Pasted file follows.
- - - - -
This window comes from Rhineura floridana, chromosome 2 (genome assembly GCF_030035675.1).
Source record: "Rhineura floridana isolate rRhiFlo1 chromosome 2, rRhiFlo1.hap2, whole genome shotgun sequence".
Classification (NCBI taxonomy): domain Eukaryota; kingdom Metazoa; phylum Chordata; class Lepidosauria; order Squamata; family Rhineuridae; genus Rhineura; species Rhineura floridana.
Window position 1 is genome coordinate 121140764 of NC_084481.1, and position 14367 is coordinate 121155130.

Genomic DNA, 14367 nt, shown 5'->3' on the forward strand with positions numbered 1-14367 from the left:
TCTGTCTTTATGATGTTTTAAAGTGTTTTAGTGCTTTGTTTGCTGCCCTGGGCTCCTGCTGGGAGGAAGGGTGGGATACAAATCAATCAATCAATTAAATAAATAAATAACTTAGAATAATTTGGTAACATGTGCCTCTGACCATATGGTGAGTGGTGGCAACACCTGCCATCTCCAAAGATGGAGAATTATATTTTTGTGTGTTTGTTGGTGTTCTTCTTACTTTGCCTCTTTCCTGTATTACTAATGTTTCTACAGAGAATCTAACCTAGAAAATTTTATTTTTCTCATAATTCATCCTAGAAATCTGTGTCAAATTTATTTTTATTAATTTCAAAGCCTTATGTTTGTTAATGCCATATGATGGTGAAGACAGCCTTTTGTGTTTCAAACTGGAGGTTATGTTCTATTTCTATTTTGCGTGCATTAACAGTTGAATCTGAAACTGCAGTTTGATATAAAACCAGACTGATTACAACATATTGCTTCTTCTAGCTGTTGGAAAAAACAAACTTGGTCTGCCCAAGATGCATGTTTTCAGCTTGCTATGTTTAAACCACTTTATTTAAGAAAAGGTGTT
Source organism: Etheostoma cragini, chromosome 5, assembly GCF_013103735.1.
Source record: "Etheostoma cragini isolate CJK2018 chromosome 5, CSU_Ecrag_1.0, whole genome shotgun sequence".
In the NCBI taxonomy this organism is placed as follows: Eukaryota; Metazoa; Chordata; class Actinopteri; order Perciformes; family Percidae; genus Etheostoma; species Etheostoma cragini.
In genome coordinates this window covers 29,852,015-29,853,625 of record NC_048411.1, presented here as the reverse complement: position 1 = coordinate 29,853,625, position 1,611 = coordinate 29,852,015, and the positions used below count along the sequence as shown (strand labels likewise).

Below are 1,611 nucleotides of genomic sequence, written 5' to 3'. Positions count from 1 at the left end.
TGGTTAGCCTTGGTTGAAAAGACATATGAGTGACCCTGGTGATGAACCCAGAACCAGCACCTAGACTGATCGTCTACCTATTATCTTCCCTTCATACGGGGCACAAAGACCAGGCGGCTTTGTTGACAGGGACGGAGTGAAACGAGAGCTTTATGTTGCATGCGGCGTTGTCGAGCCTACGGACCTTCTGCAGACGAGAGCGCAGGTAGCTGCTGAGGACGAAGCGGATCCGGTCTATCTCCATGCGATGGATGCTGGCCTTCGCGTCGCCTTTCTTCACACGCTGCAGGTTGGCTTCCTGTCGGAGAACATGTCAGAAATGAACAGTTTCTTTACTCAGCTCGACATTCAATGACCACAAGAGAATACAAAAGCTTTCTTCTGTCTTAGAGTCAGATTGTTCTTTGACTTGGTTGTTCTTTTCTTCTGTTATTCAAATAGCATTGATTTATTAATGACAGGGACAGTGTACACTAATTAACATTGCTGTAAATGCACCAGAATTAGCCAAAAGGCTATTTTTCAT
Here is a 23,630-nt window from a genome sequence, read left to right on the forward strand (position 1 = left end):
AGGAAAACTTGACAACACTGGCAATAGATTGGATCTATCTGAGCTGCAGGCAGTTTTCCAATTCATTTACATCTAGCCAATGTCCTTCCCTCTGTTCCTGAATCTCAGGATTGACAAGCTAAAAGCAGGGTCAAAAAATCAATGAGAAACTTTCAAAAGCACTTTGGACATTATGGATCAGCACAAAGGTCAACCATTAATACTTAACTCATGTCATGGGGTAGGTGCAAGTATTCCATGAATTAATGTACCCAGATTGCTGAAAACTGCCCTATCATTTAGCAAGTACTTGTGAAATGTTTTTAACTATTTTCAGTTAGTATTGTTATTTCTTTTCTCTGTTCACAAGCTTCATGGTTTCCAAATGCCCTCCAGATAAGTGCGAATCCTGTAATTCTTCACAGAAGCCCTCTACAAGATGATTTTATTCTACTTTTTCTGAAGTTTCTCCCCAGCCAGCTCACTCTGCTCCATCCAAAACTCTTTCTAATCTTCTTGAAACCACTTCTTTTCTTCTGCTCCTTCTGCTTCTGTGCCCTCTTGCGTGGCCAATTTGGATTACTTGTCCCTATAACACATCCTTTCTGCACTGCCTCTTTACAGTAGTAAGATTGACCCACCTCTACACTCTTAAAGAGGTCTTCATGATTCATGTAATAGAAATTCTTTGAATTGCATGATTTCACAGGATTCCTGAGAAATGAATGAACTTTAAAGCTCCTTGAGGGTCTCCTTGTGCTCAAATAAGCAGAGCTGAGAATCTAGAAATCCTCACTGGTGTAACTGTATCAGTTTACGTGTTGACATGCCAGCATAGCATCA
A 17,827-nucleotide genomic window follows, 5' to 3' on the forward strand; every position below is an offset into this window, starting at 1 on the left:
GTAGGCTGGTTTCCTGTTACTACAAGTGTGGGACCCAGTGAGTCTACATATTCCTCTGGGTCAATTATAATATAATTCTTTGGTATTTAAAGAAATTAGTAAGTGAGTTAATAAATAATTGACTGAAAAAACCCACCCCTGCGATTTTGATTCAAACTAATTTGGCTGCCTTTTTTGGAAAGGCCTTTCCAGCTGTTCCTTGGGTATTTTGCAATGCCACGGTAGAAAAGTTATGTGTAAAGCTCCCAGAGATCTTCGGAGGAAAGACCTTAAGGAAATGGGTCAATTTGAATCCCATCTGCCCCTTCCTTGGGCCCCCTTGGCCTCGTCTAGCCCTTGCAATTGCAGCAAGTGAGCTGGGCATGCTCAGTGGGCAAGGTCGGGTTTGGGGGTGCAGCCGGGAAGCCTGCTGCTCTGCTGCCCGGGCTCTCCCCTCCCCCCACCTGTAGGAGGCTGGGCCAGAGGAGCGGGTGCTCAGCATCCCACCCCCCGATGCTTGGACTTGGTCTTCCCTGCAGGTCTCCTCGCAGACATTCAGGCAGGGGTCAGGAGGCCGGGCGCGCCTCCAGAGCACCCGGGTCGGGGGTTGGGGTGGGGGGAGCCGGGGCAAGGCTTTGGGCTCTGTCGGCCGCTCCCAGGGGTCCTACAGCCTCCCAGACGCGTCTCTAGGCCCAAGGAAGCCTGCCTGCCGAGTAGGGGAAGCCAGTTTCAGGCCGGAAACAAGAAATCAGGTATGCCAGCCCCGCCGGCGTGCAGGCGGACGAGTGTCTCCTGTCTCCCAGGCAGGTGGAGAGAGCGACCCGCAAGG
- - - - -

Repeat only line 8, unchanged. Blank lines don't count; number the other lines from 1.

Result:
Source record: "Etheostoma cragini isolate CJK2018 chromosome 5, CSU_Ecrag_1.0, whole genome shotgun sequence".